Terri-Lee Christiana

Sometimes, we want something so desperately that it colors everything we do. Sometimes we even get it. When you get down to it, getting what we want and keeping it probably drives most of us, makes us endure circumstances we otherwise might not and accept consequences we never could have imagined. In the end, though, we have to reconcile everything we do with its cost and come to terms with that price, whatever it happens to be.

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Anthony Russo
Tyler Luetjen

The prospect of being killed in action moved further to the front of Luetjen’s mind as he and the rest of the unit prepared to go to Afghanistan. By the time he was on the ground, he realized the prospect and the possibility essentially were the same feeling.

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Anthony Russo
Dwight Horn

As a student, Dwight Horn felt called to enter the ministry but as a Navy Chaplain, he volunteered to follow the Marines to whom he was ministering into battle because he felt it was his duty. Just as Marines don’t want to let one another down during the most dangerous physical times, the chaplain couldn’t let his Marines down during the crisis of conscience that comes after fighting house to house in a war zone.

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Anthony Russo
Jan Ohrstrom

I'm just watching like blood coming down the door and I'm yelling at him...Are you okay? Are you okay? And he holds up his arm and I mean, you just see just shredded flesh and, and uniform.

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Anthony Russo
Andrew Hunt

Choices open and close doors to our futures, they both can help define who we are and hold us accountable to the person we want to be. Most important, though, they can’t be unmade. Once Andrew Hunt chose to join the National Guard all of his decisions were based on honoring his oath, but what he would come to discover is that living up to your choices means accepting the person who made them.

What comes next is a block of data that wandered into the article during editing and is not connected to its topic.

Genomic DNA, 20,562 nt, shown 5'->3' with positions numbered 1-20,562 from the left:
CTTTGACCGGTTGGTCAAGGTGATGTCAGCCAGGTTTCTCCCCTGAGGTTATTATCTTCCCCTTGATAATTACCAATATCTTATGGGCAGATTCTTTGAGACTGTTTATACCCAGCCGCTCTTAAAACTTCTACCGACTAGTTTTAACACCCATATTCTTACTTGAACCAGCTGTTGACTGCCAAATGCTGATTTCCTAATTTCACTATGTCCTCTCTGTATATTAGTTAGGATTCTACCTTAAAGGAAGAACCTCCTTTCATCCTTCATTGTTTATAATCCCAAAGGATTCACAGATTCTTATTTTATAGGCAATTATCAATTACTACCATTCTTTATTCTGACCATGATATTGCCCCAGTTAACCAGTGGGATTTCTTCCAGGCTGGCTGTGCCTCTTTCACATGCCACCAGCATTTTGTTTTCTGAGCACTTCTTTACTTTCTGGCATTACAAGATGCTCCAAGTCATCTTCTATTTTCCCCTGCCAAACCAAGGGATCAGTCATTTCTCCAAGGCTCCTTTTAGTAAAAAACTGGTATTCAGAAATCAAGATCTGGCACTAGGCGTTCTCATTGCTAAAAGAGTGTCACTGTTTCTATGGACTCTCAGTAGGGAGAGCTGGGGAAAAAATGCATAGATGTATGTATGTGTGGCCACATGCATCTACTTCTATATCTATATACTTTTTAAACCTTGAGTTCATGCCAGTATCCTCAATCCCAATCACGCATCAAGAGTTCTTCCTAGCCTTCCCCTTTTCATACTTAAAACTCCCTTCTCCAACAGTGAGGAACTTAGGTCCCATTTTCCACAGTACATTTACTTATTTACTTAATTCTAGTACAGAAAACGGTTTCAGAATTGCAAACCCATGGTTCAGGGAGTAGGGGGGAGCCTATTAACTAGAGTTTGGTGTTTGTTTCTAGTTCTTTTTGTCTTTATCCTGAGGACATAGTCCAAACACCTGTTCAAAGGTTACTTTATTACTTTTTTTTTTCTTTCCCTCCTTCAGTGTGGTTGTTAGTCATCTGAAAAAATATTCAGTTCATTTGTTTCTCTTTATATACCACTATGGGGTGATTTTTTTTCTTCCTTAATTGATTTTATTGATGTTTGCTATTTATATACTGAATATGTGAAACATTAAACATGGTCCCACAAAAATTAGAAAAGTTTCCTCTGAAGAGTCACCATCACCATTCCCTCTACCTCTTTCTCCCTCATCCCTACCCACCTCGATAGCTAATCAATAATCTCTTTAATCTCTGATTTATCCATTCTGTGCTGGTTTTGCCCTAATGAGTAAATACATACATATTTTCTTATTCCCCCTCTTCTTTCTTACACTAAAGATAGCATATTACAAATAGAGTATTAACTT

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Anthony Russo
Brandon Pettijohn

When you’re responsible to make sure the mission gets accomplished, there’s no greater tool than cool-headedness. For Brandon Pettijohn leading Marines in Afghanistan provided the opportunity to coordinate big picture responses to very specific crises.

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Anthony Russo
Chris Riess

There’s no question that combat changes a person, but the kind of change can be both subtle and far-reaching. You learn to internalize fear, angst and doubt but not necessarily to redirect them, and that’s exactly what can make a person a good soldier.

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Anthony Russo
Daniel Ames

The transition into combat is a difficult one by any standard. No matter how sufficiently trained you are there is no substitute for reality to give you a sense of how you’re going to respond under fire, and how well you can coordinate with the rest of your team. For Daniel Ames, that kind of responsibility put him right where he wanted to be, even when it led to dangerous places.

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Anthony Russo
Erik Campbell

What’s difficult to get a handle on is finding a way to categorize your experience. In your head you know that you’re safe and OK, but you also can’t shake that feeling that you’re not. Like you’re on permanent standby for a crisis that just isn’t coming.

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Anthony Russo
Barkley Davies

Combat isn’t about glory, it’s about serving the mission and doing what needs to be done to achieve an objective, but there’s still something particular about the bond combat veterans form forged in circumstances that most people can’t really comprehend. For Barkley Davies, understanding that was a key to survival.

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Anthony Russo